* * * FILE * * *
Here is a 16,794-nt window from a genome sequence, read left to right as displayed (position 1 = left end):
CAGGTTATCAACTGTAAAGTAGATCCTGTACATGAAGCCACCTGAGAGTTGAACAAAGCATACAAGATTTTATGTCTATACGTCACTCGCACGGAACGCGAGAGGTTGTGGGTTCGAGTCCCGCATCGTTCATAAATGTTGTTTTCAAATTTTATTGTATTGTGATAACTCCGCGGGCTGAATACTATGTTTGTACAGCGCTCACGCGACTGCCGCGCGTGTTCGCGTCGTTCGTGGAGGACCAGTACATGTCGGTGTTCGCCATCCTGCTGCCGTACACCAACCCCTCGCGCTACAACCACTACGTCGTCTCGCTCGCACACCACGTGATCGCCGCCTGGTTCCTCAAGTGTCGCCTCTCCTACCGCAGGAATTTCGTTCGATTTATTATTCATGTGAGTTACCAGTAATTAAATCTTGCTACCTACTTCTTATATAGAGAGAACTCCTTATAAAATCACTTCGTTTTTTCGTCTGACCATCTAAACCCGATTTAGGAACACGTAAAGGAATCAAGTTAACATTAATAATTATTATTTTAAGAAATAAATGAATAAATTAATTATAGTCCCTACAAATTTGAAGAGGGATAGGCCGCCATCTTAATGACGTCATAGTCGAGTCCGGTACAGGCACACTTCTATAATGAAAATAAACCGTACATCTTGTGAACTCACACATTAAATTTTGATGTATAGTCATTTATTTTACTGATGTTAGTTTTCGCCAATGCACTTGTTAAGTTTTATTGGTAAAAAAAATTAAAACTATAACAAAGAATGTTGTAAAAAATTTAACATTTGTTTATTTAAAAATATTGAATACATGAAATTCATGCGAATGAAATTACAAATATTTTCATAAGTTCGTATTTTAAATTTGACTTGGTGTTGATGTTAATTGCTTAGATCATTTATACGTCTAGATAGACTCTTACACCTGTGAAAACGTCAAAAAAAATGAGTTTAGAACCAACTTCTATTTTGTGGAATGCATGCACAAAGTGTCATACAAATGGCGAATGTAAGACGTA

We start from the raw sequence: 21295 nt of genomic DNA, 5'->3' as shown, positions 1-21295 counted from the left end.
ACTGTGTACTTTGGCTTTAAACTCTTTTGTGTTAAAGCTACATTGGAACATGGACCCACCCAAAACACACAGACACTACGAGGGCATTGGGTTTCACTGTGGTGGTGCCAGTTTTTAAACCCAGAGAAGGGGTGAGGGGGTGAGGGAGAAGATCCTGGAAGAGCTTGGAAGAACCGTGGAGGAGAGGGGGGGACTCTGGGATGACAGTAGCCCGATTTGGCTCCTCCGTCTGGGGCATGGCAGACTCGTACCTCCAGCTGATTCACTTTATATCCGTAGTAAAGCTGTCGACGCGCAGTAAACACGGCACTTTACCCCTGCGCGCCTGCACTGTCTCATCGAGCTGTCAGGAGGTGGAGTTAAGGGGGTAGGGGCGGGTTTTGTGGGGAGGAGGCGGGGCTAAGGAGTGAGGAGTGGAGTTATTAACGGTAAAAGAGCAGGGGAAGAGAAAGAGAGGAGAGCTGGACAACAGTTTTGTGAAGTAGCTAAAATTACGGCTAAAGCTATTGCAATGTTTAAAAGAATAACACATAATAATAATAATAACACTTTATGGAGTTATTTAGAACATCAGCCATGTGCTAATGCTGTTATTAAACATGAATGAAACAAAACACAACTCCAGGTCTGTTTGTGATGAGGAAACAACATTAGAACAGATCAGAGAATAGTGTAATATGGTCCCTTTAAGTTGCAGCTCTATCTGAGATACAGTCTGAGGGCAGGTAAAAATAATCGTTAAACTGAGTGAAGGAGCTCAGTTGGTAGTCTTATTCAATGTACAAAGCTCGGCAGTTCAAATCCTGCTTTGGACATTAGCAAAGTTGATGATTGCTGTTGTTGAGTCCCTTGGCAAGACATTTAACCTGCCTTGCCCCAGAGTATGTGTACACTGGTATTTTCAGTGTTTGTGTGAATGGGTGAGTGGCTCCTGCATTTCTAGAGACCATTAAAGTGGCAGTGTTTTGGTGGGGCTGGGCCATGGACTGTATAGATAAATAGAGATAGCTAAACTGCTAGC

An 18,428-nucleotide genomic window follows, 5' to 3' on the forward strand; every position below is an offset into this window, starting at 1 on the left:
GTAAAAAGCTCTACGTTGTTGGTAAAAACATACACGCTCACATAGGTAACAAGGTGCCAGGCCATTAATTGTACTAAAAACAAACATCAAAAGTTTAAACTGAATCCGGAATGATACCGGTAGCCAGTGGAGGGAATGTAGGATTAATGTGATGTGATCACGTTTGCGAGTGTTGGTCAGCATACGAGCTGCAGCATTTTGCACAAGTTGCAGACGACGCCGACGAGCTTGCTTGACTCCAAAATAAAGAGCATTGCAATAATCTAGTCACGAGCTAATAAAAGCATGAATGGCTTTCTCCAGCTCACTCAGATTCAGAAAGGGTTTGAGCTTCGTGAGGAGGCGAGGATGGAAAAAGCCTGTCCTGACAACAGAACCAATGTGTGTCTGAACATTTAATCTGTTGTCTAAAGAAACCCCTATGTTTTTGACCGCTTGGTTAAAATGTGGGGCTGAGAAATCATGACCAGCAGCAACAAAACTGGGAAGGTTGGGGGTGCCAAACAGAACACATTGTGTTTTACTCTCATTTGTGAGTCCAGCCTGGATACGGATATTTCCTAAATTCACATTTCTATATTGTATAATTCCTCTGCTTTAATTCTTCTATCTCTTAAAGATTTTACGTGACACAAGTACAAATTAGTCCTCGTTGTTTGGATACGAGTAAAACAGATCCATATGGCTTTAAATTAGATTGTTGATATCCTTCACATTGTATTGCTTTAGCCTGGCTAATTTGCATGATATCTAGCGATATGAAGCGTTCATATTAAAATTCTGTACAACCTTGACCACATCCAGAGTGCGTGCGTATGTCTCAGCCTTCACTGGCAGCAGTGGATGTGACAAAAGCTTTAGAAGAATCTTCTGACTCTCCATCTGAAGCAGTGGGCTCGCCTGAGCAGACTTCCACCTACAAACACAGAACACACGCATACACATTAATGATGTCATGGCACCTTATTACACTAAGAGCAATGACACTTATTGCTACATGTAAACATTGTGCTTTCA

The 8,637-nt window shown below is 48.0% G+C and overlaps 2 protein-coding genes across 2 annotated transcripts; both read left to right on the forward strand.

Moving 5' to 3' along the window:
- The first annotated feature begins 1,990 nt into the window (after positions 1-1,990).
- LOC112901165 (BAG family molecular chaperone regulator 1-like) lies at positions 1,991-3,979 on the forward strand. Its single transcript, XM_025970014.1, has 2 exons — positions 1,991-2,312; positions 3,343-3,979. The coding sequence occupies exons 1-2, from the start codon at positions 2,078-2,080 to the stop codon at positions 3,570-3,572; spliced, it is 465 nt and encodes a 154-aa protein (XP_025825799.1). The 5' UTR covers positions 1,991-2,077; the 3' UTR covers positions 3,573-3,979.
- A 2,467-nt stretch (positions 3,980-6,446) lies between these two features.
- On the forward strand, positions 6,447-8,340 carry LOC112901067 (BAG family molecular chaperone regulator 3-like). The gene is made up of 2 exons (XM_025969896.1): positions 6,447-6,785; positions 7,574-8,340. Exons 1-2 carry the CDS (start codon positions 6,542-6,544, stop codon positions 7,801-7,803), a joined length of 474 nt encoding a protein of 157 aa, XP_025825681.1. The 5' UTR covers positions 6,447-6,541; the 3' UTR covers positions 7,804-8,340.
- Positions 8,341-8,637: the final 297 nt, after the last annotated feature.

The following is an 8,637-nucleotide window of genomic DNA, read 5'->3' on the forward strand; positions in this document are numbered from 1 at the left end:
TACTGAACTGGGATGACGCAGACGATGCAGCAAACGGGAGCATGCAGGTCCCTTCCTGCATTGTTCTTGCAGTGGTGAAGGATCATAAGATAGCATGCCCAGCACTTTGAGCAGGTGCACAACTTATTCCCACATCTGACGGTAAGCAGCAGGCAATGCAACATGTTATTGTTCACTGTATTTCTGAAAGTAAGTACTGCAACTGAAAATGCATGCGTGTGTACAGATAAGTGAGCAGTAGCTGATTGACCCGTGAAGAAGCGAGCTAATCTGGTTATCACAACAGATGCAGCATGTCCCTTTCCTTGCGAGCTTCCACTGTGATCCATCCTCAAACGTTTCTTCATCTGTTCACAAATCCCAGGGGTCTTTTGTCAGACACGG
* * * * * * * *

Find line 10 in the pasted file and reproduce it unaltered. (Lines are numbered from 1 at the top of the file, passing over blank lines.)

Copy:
- LOC112901165 (BAG family molecular chaperone regulator 1-like) lies at positions 1,991-3,979 on the forward strand. Its single transcript, XM_025970014.1, has 2 exons — positions 1,991-2,312; positions 3,343-3,979. The coding sequence occupies exons 1-2, from the start codon at positions 2,078-2,080 to the stop codon at positions 3,570-3,572; spliced, it is 465 nt and encodes a 154-aa protein (XP_025825799.1). The 5' UTR covers positions 1,991-2,077; the 3' UTR covers positions 3,573-3,979.